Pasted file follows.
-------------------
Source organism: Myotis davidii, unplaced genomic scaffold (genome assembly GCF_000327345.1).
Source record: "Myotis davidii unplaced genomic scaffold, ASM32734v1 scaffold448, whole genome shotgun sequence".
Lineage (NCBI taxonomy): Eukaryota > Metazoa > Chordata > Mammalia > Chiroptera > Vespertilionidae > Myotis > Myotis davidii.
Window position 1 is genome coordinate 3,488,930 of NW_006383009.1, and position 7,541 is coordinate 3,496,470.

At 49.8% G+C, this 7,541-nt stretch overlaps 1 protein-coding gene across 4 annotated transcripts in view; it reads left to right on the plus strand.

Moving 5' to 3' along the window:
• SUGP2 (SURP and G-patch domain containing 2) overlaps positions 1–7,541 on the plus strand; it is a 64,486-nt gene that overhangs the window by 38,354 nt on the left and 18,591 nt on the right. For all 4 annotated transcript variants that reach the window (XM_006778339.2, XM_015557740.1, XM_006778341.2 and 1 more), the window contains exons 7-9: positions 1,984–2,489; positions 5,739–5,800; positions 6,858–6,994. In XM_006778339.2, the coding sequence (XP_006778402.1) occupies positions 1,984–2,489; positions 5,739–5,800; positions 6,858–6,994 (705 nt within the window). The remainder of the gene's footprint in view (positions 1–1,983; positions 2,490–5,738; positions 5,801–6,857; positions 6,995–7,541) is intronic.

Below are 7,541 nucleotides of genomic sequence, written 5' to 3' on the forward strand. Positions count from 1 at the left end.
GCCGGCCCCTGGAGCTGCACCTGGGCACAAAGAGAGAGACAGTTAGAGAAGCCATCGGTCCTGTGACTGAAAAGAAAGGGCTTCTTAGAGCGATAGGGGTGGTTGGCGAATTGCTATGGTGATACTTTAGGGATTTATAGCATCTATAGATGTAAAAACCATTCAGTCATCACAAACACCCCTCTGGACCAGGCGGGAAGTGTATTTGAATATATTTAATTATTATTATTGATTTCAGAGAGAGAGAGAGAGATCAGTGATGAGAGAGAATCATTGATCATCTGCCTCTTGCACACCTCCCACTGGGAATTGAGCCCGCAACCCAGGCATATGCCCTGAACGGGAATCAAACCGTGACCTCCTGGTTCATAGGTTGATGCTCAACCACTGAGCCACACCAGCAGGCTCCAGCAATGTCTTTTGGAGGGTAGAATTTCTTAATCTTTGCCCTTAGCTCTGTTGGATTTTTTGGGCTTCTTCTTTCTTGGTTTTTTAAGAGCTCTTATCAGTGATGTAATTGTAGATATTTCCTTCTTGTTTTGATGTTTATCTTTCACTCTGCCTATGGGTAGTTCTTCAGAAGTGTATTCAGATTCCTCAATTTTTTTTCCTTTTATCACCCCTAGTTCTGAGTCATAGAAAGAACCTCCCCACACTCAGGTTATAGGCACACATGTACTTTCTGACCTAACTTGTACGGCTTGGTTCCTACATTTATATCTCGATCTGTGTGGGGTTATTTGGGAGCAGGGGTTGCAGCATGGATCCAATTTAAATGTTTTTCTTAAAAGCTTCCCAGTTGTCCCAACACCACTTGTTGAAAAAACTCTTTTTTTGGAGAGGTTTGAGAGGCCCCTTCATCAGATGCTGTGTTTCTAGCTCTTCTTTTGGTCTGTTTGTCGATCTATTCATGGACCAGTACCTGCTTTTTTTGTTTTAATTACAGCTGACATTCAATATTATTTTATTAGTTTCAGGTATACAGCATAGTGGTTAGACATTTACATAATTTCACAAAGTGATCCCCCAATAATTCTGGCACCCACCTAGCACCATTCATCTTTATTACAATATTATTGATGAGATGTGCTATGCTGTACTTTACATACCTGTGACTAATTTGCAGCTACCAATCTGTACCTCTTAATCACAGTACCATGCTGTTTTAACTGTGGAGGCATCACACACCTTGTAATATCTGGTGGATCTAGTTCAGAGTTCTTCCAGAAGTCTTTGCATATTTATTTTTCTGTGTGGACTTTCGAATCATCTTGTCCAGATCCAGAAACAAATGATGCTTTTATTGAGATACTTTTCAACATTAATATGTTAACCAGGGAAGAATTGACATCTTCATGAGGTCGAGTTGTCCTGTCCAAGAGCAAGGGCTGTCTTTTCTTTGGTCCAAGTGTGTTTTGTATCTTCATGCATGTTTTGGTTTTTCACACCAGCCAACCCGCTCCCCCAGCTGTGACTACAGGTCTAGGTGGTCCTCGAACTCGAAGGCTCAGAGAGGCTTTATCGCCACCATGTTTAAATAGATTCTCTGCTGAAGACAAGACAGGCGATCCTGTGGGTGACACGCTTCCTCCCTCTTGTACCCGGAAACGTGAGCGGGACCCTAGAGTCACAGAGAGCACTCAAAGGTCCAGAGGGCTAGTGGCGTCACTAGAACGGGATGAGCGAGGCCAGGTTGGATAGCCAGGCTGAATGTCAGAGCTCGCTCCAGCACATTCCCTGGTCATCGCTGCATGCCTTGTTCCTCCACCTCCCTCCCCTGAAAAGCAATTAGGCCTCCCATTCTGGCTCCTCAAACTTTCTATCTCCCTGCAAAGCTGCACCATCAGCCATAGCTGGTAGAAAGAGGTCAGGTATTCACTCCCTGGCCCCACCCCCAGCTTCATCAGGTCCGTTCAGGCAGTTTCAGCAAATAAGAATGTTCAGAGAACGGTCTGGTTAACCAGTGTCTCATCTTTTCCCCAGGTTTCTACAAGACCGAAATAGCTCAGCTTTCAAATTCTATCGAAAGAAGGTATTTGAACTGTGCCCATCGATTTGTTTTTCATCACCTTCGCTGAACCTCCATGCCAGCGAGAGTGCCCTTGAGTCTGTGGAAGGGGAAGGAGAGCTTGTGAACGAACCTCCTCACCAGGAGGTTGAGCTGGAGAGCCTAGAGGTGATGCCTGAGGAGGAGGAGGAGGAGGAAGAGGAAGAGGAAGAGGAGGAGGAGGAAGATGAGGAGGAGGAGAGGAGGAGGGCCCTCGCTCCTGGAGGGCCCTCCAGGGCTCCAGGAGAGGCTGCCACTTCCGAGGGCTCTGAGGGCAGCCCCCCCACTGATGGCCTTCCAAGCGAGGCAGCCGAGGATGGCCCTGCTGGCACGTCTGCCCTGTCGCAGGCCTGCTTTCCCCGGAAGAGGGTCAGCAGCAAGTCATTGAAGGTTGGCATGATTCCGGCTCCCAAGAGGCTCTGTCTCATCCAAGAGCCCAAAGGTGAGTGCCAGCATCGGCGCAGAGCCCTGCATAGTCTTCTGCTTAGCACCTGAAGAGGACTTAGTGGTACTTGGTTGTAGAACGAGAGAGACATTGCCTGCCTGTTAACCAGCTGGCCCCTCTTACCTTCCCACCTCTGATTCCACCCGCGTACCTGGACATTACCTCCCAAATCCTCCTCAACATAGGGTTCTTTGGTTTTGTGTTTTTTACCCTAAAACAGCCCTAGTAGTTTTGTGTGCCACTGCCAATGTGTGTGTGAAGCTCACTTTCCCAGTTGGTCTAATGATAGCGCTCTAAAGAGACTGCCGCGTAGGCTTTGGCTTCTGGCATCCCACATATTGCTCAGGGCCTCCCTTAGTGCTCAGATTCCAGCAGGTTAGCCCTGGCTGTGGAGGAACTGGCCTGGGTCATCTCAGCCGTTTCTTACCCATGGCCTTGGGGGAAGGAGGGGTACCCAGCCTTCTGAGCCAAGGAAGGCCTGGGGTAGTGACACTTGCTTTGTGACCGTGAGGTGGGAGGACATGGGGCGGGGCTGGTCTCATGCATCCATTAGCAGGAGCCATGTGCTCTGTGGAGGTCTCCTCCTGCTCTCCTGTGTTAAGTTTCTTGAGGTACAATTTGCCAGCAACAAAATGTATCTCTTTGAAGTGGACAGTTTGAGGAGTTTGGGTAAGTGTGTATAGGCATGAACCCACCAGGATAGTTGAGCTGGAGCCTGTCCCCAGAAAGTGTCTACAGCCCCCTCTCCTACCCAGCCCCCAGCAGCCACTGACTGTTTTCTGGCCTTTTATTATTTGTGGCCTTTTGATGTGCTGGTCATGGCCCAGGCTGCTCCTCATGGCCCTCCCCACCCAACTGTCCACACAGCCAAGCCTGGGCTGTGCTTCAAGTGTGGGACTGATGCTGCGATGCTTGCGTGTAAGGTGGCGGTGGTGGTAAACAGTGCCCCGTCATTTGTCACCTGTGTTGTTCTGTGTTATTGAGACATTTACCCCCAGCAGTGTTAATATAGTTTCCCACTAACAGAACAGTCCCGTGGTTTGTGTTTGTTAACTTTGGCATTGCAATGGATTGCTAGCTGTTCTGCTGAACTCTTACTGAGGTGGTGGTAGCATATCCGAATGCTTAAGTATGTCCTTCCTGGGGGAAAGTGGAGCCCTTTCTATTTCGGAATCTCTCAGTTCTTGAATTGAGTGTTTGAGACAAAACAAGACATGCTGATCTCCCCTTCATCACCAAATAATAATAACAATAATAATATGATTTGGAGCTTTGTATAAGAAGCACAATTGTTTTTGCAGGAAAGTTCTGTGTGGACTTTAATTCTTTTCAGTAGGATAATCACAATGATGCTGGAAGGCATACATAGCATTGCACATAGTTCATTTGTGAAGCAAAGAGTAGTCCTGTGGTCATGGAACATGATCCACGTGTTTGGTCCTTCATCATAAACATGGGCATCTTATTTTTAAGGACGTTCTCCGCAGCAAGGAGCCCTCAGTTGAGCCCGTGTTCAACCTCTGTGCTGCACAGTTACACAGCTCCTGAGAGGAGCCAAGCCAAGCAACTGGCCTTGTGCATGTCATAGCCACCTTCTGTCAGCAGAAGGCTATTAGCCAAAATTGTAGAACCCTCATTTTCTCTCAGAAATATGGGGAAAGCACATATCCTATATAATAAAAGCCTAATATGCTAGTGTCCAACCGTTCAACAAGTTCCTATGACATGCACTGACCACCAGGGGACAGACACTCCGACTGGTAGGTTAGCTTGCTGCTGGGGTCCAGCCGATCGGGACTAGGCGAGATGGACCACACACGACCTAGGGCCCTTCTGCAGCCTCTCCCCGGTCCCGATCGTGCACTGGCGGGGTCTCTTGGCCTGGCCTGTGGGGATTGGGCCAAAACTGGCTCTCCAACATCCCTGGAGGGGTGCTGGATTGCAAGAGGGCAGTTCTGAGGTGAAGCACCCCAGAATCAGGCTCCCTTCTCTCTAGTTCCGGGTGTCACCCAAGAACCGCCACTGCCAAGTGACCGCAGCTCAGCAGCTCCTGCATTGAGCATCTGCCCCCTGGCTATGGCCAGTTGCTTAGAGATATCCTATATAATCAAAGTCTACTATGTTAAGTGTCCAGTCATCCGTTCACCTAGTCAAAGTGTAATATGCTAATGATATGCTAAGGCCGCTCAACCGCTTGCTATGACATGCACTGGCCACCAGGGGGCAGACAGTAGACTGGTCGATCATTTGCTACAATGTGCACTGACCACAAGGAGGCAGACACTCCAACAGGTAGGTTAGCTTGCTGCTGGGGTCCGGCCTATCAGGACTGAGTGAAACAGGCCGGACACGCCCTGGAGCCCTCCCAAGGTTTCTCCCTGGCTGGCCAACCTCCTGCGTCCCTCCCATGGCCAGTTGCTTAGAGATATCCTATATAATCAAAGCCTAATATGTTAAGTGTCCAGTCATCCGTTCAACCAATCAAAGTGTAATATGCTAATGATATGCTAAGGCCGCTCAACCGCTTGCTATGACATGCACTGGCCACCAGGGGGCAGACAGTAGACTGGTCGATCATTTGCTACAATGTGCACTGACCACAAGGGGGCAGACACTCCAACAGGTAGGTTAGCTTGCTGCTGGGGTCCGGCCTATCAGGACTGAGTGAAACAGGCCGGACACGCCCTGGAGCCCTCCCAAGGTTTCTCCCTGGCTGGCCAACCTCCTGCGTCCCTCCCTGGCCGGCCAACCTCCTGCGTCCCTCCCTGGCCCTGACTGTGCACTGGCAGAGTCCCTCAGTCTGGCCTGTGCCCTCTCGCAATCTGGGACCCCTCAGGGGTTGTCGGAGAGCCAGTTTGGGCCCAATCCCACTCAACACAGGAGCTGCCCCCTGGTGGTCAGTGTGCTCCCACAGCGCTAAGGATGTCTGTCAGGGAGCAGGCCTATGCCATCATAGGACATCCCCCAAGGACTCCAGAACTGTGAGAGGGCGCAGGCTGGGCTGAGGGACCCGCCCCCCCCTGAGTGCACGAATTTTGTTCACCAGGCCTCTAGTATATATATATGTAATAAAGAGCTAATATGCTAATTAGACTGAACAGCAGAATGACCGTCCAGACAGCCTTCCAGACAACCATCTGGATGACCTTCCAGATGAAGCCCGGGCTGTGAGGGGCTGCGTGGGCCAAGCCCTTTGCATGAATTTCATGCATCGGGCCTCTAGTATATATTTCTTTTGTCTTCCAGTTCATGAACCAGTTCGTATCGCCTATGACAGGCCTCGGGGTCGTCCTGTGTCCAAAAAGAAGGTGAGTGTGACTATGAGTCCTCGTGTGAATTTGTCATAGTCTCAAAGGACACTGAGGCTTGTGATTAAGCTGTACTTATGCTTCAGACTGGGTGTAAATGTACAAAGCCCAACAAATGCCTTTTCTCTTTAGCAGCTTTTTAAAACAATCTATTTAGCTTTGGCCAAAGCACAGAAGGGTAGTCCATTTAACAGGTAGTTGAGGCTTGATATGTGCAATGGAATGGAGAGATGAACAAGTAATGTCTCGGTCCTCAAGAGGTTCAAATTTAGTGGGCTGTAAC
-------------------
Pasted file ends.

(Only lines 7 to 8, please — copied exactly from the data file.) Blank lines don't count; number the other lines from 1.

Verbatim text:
• SUGP2 (SURP and G-patch domain containing 2) overlaps positions 1–7,541 on the plus strand; it is a 64,486-nt gene that overhangs the window by 38,354 nt on the left and 18,591 nt on the right. For all 4 annotated transcript variants that reach the window (XM_006778339.2, XM_015557740.1, XM_006778341.2 and 1 more), the window contains exons 7-9: positions 1,984–2,489; positions 5,739–5,800; positions 6,858–6,994. In XM_006778339.2, the coding sequence (XP_006778402.1) occupies positions 1,984–2,489; positions 5,739–5,800; positions 6,858–6,994 (705 nt within the window). The remainder of the gene's footprint in view (positions 1–1,983; positions 2,490–5,738; positions 5,801–6,857; positions 6,995–7,541) is intronic.

Below are 7,541 nucleotides of genomic sequence, written 5' to 3' on the forward strand. Positions count from 1 at the left end.